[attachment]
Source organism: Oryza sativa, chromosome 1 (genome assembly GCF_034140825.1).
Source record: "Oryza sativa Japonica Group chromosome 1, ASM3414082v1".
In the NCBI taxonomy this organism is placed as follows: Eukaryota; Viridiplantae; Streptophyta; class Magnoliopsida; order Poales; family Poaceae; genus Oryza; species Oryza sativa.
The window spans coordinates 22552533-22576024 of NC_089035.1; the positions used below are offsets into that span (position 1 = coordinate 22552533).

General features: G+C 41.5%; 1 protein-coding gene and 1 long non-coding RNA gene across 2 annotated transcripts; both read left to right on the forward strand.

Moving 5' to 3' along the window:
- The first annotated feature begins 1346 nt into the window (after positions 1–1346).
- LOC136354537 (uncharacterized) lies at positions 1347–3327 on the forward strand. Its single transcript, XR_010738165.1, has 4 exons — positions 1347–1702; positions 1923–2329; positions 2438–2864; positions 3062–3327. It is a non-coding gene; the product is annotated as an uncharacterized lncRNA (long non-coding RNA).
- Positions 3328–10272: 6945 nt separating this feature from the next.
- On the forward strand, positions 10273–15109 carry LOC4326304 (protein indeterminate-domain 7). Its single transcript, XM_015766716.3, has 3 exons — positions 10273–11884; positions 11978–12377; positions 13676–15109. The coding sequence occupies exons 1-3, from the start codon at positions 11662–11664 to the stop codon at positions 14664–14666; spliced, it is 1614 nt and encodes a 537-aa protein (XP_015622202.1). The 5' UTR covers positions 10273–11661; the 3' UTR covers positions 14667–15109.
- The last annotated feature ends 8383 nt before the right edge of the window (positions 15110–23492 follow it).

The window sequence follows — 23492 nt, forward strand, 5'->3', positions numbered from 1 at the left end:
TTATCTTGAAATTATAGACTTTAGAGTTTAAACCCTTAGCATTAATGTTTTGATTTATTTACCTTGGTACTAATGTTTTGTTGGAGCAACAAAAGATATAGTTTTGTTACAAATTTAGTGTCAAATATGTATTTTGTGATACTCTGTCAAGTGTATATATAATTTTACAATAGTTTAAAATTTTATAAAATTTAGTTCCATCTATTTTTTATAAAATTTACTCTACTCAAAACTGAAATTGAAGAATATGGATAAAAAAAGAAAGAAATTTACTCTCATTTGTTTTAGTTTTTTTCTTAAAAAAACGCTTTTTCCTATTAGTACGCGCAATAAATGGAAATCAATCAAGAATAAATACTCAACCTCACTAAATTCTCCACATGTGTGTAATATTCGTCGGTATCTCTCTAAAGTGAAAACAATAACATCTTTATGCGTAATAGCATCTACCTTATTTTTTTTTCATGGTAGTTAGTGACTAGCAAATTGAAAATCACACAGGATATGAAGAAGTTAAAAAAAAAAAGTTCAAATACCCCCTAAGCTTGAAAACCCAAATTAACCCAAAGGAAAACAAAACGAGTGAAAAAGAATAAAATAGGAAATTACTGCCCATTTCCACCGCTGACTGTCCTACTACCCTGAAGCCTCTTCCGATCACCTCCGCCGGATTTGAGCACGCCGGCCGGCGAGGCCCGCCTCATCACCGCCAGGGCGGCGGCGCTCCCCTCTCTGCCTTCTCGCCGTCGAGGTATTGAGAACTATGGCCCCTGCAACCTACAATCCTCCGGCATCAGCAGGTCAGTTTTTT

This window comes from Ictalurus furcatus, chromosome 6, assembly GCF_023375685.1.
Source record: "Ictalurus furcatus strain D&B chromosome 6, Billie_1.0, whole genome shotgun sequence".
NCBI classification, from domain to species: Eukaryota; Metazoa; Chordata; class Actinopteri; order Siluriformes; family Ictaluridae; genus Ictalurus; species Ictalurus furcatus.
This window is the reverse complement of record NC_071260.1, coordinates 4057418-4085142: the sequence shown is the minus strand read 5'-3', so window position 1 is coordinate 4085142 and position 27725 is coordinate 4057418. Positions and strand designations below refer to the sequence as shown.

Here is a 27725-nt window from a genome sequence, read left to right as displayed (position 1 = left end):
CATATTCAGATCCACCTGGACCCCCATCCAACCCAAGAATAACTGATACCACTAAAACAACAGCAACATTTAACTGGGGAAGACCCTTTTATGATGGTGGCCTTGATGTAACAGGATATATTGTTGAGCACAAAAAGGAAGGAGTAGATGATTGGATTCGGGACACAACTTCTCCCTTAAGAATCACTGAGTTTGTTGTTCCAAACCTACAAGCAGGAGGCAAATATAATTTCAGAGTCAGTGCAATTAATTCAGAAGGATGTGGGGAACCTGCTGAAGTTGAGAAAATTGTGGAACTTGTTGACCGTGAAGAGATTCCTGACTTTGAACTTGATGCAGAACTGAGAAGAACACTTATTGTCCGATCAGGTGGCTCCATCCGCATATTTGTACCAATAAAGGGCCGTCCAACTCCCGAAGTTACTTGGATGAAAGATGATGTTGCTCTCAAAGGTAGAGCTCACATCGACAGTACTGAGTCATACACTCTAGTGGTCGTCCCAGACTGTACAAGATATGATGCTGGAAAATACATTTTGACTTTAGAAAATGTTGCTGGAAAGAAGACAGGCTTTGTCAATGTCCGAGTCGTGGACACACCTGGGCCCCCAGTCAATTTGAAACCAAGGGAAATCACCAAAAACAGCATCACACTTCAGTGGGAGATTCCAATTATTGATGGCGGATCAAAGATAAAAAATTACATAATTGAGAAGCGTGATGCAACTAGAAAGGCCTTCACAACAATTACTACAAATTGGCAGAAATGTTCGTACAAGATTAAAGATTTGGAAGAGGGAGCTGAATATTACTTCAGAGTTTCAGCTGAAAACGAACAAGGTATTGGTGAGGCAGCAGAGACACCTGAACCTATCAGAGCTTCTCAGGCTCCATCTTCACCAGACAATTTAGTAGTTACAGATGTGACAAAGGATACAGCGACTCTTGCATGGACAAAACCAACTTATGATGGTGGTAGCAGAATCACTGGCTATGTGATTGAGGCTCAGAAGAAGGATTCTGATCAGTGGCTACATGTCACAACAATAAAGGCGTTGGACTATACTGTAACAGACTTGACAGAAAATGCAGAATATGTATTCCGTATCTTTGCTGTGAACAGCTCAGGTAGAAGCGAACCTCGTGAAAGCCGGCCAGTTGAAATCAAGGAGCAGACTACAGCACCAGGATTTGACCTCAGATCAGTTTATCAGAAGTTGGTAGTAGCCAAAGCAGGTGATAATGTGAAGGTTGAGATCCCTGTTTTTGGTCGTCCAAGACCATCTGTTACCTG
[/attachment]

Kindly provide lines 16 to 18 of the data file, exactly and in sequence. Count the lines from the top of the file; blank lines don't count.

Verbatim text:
NCBI classification, from domain to species: Eukaryota; Metazoa; Chordata; class Actinopteri; order Siluriformes; family Ictaluridae; genus Ictalurus; species Ictalurus furcatus.
This window is the reverse complement of record NC_071260.1, coordinates 4057418-4085142: the sequence shown is the minus strand read 5'-3', so window position 1 is coordinate 4085142 and position 27725 is coordinate 4057418. Positions and strand designations below refer to the sequence as shown.

Here is a 27725-nt window from a genome sequence, read left to right as displayed (position 1 = left end):